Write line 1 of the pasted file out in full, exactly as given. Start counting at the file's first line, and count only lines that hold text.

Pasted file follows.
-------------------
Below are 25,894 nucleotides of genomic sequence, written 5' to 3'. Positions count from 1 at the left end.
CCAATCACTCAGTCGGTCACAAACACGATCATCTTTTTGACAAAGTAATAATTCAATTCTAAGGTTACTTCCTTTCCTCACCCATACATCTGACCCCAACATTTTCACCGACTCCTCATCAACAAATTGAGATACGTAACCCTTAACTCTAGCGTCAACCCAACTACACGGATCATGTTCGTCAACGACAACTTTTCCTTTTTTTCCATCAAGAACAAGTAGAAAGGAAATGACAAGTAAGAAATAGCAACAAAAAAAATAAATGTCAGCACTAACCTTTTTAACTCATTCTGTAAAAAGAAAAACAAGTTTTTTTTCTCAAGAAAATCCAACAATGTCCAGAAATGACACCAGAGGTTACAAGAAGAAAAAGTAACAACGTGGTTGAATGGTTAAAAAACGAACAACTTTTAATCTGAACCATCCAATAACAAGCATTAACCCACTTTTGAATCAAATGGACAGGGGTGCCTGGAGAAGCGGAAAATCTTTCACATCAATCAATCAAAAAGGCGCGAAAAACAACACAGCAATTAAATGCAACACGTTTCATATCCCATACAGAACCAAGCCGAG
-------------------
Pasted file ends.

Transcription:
Below are 25,894 nucleotides of genomic sequence, written 5' to 3'. Positions count from 1 at the left end.